Delaware played just 14 regular season games — none in February — and fell in the tournament quarterfinals in 2021, but with fifth-year seniors Ryan Allen, Kevin Anderson and Dylan Painter all taking the extra year of eligibility provided to those who played during the pandemic season, the Blue Hens were the preseason favorites before finishing in fifth place for the fourth straight year and earning a quarterfinal matchup with defending champion Drexel.

The metrics at KenPom.com gave Delaware less than a 50 percent chance of winning its quarterfinal game — each of the six previous CAA champions won at least one tournament game the following season — and just a 7.1 percent chance of winning the championship. But fueled by the no-nonsense pep talk from his wife, Inglesby presided over a series of intense practices — including two-a-days on Mar. 2, when the team at 7 AM — and implored the Blue Hens to play with a renewed toughness and defensive intensity.

Delaware ended up holding opponents to fewer than 60 points in all three games while disposing of a trio of higher seeds — Drexel plus regular season champion Towson and UNC Wilmington, which tied the Tigers with a 15-3 record but lost the tiebreaker for seeding purposes — in becoming only the second CAA champion to win three games over higher-seeded foes as well as the first fifth seed to win it all.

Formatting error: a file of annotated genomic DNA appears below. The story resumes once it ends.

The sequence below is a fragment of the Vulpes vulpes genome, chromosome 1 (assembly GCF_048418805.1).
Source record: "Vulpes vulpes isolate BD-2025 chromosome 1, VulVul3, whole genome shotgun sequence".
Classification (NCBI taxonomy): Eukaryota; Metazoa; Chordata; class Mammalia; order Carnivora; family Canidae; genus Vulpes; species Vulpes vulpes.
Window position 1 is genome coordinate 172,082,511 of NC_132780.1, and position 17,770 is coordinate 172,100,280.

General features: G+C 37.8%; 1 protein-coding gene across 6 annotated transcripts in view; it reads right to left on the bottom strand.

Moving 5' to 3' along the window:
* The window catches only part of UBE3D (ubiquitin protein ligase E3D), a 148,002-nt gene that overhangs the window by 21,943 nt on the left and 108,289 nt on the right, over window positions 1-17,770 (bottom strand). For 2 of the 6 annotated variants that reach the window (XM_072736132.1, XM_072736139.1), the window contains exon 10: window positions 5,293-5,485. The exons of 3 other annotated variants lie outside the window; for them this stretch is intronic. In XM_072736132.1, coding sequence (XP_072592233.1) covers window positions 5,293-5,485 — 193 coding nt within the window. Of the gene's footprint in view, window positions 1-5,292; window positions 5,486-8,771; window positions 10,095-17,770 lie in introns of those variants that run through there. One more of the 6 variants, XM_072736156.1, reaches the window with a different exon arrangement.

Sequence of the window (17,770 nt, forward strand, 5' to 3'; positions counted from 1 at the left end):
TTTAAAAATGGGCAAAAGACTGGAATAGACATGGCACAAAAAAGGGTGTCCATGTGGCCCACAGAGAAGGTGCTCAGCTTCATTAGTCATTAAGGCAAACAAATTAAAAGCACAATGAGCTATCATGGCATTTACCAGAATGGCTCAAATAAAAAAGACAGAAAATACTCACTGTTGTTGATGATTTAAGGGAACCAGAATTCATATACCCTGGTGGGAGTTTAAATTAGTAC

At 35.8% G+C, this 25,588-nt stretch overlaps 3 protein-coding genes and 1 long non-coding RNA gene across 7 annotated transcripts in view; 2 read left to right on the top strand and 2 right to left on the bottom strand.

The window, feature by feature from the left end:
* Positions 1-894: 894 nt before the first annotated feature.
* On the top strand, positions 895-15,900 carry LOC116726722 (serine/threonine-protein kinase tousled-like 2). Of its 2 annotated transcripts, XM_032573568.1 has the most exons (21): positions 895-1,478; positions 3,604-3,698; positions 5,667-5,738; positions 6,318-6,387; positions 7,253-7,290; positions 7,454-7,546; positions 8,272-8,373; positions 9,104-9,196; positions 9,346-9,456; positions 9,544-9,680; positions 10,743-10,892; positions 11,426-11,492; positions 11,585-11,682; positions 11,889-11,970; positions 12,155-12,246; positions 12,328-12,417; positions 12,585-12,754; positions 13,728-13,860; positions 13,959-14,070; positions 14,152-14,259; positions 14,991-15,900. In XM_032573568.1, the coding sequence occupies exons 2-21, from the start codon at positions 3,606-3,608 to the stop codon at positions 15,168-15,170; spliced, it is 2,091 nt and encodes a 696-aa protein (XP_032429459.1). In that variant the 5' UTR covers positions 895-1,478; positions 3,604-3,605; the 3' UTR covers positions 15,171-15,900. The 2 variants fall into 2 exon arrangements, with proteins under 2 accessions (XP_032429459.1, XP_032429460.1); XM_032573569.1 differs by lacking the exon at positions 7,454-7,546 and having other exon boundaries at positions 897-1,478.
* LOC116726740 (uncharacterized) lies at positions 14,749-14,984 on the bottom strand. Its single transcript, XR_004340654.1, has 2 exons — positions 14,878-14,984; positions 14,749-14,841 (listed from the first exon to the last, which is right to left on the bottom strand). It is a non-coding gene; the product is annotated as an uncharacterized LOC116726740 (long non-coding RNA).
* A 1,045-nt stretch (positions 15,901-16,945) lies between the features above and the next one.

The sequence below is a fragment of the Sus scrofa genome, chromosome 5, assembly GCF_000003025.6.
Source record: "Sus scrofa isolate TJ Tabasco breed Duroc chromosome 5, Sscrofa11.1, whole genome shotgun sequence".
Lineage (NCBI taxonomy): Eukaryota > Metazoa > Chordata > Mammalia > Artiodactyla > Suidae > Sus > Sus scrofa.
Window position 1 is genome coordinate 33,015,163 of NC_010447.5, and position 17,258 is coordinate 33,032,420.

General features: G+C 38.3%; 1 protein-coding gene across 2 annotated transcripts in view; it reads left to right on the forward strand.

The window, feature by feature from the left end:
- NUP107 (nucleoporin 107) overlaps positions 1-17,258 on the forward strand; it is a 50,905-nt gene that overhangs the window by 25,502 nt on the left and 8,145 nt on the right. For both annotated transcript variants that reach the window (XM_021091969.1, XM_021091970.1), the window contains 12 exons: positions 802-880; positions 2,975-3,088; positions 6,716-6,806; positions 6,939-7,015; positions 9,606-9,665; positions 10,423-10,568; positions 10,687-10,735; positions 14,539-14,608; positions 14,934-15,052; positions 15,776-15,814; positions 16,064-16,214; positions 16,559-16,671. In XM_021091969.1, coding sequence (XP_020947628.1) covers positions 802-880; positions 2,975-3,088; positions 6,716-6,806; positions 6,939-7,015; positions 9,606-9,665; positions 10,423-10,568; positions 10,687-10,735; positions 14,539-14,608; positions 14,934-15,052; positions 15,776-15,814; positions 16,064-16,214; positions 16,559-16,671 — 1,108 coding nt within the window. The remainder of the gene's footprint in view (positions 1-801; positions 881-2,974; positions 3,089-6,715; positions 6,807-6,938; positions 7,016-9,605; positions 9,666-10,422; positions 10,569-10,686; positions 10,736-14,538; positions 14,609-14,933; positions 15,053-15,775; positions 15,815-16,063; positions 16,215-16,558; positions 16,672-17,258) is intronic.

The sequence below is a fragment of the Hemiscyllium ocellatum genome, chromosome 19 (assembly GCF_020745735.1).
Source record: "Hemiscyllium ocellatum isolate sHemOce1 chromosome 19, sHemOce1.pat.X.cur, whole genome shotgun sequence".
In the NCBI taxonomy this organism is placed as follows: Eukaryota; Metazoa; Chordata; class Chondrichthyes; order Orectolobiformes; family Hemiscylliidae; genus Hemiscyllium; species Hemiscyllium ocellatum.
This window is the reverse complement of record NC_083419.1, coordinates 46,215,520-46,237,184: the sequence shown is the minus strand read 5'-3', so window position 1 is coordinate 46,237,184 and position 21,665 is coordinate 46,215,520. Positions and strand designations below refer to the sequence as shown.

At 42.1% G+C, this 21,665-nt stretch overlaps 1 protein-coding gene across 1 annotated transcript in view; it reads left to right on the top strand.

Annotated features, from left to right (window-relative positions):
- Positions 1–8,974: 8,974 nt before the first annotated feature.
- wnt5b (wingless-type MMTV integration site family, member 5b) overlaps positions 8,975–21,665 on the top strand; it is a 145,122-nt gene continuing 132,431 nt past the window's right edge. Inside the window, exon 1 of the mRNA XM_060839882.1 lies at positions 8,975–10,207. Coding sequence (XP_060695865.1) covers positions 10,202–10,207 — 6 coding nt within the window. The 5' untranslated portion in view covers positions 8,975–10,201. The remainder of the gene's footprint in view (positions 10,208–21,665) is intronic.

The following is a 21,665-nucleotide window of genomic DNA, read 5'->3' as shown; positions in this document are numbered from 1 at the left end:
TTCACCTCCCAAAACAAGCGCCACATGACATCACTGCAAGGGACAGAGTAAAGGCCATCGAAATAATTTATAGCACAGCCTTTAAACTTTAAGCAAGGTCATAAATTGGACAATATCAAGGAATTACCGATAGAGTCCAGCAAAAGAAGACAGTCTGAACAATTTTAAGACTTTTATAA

“It’s amazing in sport what one win can do for the confidence of a team,” Inglesby said. “Getting that one Sunday, these guys were ready to roll and they were ready to compete. They were ready to lay it on the line for each other. And we had a chip on our shoulders. We were not happy with how we finished the season. But boy, does this make this experience even more enjoyable for us, to be able to finish it and cut down nets and be champs.”

For the three teams Delaware defeated on the way to the title, the progress in the long-term development of their programs was at least initially overshadowed by the disappointment of the conference tournament loss.